FIG. 5B illustrates a top view of a vehicle having a three differential powertrain arrangement shown in a zero-steer configuration in accordance with the present invention;

FIG. 6A illustrates a top view of a vehicle having a split solid axle arrangement shown in a forward propulsion configuration in accordance with the present invention; and

FIG. 6B illustrates a front three-quarter isometric view of a vehicle having a split solid axle arrangement in accordance with the present invention.

DETAILED DESCRIPTION OF EXEMPLARY EMBODIMIENT(S)

In the following description, several well-known features of a vehicle powertrain system are not shown or described so as not to obscure the present invention. Referring now to the drawings, FIGS. 1A-1B and 2 illustrate an exemplary embodiment of a vehicle 5 having a powertrain configuration arranged to provide skid-steer capability, and the arrows shown in the Figures denote a direction in which a respective member translates or rotates. In accordance with one aspect of the present invention, a powertrain system is provided including a primary engine assembly 10 with a corresponding primary transmission assembly 20 and a secondary or slave engine assembly 30 with a corresponding secondary transmission assembly 40. Engines 10 and 30 can be of varying displacement and power, but are preferably V-8 engines of the type commonly used in sport utility vehicles. Engine 10 is positioned in a forward area of the vehicle while engine 30 is positioned in a rearward area of the vehicle.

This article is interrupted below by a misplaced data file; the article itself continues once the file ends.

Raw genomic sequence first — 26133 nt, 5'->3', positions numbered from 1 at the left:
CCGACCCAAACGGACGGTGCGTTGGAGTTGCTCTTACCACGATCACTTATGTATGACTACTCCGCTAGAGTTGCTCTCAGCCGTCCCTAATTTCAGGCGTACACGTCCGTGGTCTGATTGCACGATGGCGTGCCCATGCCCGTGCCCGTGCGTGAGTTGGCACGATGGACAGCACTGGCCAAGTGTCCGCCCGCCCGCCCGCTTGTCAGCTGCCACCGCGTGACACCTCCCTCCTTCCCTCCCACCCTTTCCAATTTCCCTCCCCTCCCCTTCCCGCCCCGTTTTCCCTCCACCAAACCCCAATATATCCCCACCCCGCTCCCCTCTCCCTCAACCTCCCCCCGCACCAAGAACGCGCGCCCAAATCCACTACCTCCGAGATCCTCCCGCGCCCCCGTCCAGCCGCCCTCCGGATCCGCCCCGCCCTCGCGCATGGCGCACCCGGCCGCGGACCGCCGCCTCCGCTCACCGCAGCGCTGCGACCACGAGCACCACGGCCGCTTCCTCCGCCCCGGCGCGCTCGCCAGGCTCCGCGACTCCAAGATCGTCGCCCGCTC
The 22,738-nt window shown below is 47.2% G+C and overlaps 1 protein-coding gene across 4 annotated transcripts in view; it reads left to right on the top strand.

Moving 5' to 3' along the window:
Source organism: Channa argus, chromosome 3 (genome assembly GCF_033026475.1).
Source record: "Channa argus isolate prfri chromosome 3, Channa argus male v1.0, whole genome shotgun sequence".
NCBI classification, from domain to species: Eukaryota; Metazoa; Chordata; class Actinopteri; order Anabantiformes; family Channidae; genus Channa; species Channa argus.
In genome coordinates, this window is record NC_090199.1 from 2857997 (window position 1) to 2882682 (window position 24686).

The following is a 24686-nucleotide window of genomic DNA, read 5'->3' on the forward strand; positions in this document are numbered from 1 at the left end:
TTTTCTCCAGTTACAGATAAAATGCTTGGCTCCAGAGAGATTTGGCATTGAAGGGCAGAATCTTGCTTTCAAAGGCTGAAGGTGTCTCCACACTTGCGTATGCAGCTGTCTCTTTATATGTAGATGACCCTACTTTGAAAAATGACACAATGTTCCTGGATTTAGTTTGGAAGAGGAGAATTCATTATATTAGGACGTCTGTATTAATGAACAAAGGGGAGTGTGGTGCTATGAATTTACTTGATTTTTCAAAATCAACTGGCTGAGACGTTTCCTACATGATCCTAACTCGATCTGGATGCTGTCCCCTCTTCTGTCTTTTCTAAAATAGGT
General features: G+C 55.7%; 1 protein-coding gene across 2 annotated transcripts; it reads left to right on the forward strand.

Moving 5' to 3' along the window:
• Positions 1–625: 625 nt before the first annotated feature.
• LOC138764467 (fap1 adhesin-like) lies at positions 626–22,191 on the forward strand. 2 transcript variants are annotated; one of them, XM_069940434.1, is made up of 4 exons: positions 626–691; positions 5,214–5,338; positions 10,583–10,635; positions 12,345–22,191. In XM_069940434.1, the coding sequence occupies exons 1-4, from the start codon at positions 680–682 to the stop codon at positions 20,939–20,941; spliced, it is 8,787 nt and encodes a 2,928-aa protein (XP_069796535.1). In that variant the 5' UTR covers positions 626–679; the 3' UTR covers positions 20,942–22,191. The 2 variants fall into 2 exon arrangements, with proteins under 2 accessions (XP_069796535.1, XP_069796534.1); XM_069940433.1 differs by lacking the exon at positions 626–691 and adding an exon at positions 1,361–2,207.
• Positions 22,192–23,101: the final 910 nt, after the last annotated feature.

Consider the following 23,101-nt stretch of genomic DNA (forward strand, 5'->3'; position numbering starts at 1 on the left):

Engine 10 is positioned in a typical manner where transmission 20, when coupled to engine 10, has an output shaft 50 extending towards a rear of the vehicle. Engine 30 is positioned such that transmission output shaft 60 extends towards a front of the vehicle. Transmission output shafts 50 and 60 are coupled to a centrally located, typical differential 70 such as a locking or a limited slip differential as are known in the art. Dual ring gear arrangements 80 and 90 couple transmission output shafts 50 and 60, respectively to the differential 70.

Dual ring gear arrangement 80 has a first chain gear 83 attached to transmission output shaft 50 and a second chain gear 85 attached to locking differential 70 via locking differential output shaft 100. Likewise, dual ring gear arrangement 90 has a first helical gear 93 attached to transmission output shaft 60 and a second helical gear 95 attached to locking differential 70 via locking differential output shaft 110.